Consumer confidence hit a six month high in May as high levels of employment kept shoppers in a positive mood, according to The Conference Board.
The Consumer Confidence Index for the year’s fifth month is 134.1, up from 129.2 in April. The Present Situation Index— based on consumers’ assessment of current business and labor market conditions— increased from 169 to 175.2. The Expectations Index, which takes into account consumers’ short-term outlook for income, business and labor market conditions, increased 3.9 points to 106.6.
“Consumer confidence posted another gain in May and is now back to levels seen this past fall when the Index was hovering near 18-year highs,” said Lynn Franco, senior director of economic indicators at The Conference Board. “The increase in the Present Situation Index was driven primarily by employment gains. Consumers expect the economy to continue growing at a solid pace in the short-term, and despite weak retail sales in April, these high levels of confidence suggest no significant pullback in consumer spending in the months ahead.”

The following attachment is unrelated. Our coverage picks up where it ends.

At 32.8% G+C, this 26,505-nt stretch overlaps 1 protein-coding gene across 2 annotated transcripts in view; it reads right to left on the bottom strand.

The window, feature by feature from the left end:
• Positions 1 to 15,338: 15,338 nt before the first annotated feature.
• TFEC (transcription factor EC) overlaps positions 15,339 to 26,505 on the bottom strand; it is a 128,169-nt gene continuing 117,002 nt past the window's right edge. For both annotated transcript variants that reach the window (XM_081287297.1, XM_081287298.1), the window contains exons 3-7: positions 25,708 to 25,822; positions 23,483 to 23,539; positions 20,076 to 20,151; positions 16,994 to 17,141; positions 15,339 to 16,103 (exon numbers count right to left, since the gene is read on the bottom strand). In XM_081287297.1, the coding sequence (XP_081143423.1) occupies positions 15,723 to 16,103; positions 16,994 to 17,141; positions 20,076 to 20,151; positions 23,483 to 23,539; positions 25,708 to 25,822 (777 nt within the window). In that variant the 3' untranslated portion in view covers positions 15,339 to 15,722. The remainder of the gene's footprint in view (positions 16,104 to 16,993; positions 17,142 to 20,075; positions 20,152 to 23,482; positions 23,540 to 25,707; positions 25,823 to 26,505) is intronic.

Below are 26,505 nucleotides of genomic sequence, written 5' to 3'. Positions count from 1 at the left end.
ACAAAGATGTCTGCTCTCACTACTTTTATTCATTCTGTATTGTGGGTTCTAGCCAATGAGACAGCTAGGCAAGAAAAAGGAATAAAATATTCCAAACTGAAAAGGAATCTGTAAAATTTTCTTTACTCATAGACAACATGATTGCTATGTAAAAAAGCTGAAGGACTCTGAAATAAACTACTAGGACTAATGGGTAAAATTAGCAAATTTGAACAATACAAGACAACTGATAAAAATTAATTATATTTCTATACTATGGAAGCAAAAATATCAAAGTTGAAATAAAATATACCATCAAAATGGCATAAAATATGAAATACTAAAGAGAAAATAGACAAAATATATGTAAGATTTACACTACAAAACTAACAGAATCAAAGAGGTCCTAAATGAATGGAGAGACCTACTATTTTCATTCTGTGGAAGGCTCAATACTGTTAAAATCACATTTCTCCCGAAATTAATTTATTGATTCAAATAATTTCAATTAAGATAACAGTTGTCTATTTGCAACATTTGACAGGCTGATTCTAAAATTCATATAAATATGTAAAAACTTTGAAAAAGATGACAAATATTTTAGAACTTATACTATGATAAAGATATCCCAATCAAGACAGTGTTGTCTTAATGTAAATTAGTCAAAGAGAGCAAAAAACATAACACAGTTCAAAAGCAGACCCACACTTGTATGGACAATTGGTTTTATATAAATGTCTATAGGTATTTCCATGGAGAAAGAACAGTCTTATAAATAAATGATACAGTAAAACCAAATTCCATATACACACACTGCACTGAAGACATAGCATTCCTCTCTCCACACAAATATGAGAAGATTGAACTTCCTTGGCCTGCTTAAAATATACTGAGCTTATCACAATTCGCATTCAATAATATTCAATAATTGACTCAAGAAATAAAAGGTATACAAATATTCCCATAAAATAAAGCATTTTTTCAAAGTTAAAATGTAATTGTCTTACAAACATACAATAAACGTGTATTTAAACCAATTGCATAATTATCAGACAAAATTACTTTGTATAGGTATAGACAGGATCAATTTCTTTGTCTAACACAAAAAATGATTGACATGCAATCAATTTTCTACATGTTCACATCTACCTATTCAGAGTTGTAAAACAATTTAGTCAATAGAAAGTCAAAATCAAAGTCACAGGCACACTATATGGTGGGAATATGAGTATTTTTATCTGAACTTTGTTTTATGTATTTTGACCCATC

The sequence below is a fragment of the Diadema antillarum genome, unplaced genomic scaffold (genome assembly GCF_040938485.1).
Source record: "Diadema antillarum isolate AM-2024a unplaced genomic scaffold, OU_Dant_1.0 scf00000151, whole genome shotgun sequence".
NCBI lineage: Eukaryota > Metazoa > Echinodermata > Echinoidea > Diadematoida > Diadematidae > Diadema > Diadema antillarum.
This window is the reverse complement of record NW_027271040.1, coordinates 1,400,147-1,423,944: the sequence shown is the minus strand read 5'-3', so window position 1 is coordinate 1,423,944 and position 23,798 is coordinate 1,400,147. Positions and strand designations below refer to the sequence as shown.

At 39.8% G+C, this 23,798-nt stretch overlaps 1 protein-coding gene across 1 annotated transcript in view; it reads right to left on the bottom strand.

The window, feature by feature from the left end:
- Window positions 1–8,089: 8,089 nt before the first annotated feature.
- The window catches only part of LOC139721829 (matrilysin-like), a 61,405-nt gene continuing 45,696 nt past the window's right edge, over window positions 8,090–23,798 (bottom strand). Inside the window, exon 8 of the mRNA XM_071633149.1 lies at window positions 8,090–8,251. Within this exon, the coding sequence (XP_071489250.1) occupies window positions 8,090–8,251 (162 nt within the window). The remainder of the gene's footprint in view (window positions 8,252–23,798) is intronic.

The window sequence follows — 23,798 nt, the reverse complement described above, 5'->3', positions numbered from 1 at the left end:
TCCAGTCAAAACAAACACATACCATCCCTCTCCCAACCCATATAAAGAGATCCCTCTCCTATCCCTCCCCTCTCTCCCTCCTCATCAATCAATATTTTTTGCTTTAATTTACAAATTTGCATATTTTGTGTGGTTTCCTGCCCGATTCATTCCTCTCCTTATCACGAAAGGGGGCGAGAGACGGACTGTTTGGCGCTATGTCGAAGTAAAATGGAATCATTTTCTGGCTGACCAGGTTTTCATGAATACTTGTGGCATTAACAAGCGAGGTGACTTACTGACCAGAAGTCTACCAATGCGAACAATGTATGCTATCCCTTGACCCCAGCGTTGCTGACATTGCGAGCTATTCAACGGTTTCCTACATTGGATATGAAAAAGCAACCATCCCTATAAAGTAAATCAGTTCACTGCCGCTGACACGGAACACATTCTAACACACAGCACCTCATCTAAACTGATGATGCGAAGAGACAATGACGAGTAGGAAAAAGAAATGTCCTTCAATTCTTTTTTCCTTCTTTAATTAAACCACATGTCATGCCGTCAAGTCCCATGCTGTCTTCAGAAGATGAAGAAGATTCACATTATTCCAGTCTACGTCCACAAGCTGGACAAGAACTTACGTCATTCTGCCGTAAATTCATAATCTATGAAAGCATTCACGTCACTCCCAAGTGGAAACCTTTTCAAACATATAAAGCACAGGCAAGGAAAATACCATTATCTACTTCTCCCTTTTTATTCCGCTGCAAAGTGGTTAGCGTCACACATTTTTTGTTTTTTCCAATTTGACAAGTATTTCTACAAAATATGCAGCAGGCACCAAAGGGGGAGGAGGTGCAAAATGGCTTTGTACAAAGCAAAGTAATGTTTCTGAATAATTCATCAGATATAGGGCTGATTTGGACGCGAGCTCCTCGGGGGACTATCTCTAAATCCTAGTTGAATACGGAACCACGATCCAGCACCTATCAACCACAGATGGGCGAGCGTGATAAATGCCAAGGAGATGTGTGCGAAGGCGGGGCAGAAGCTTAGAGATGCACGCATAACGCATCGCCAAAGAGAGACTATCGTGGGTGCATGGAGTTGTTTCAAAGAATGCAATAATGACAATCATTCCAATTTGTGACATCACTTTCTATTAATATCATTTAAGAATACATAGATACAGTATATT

Consumers’ assessment of present-day conditions improved further in May. Those stating business conditions are “good” increased from 37.6% to 38.3%, while those saying business conditions are “bad” decreased from 11.3% to 10.2%. Consumers’ assessment of the labor market was also more positive. The percentage of consumers stating jobs are “plentiful” increased from 46.5% to 47.2%, while those claiming jobs are “hard to get” declined from 13.3% to 10.9%.